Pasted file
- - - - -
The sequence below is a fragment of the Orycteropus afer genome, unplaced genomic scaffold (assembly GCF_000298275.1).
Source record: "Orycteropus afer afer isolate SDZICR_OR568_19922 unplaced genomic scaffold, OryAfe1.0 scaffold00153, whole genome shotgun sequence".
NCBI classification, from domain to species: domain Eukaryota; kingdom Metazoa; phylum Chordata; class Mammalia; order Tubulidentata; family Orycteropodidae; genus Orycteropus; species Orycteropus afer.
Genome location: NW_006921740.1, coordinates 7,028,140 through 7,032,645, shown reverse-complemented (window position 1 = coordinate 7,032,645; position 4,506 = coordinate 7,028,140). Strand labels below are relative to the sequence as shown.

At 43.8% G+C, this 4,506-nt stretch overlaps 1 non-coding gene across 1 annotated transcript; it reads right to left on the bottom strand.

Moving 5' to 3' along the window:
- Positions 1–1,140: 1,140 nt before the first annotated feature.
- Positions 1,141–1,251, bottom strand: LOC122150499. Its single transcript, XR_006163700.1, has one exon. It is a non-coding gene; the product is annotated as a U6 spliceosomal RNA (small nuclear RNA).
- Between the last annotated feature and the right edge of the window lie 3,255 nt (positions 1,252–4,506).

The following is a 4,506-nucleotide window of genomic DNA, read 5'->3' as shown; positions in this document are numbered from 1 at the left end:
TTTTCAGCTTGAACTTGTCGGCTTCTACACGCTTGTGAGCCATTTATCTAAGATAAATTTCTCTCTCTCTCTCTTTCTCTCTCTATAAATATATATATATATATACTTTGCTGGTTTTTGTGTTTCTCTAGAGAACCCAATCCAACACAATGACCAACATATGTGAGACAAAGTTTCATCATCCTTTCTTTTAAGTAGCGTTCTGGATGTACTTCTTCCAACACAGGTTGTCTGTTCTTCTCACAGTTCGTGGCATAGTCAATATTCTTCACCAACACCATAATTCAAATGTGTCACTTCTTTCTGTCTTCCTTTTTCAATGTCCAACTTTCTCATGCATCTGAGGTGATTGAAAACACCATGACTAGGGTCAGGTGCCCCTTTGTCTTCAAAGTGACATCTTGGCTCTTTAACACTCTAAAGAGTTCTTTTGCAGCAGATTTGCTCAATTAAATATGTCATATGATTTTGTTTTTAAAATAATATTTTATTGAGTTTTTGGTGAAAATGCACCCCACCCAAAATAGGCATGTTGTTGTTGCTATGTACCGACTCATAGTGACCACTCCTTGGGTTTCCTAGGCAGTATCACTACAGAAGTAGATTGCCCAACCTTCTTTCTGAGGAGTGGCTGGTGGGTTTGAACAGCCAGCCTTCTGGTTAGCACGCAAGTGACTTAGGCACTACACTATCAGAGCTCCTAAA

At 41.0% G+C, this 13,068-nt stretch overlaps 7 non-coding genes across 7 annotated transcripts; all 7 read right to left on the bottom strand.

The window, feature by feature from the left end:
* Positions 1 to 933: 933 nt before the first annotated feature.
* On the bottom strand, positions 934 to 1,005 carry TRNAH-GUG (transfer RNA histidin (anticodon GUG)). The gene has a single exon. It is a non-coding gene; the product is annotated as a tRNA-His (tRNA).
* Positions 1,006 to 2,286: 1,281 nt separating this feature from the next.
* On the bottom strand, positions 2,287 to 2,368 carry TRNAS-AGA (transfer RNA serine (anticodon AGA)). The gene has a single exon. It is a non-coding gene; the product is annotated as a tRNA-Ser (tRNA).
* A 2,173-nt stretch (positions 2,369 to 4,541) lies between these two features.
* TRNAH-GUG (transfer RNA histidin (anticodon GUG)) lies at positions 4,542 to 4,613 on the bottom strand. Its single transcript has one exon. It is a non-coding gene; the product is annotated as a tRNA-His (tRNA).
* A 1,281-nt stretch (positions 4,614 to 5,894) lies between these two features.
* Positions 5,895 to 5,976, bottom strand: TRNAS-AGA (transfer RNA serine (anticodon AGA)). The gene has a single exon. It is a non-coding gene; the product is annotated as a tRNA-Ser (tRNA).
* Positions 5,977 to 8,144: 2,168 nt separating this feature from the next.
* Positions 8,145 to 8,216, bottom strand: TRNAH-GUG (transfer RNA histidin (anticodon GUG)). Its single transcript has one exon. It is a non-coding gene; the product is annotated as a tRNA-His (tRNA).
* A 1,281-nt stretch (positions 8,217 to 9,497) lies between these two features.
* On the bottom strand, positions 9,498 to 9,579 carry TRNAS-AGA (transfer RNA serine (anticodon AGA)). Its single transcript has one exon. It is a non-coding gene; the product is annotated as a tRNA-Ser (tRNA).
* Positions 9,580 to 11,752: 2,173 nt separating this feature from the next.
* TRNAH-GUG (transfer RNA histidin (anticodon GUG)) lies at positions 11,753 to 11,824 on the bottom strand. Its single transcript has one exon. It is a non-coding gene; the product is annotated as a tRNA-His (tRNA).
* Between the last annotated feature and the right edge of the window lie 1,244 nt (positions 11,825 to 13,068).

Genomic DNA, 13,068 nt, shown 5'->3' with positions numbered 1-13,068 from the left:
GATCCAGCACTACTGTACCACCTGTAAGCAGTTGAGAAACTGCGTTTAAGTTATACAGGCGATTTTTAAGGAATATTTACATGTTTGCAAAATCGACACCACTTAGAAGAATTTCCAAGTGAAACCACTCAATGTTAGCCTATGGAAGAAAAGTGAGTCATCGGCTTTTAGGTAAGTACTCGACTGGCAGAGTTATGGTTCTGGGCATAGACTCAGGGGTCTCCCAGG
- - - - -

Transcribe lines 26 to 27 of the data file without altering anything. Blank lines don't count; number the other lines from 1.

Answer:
* Positions 9,580 to 11,752: 2,173 nt separating this feature from the next.
* TRNAH-GUG (transfer RNA histidin (anticodon GUG)) lies at positions 11,753 to 11,824 on the bottom strand. Its single transcript has one exon. It is a non-coding gene; the product is annotated as a tRNA-His (tRNA).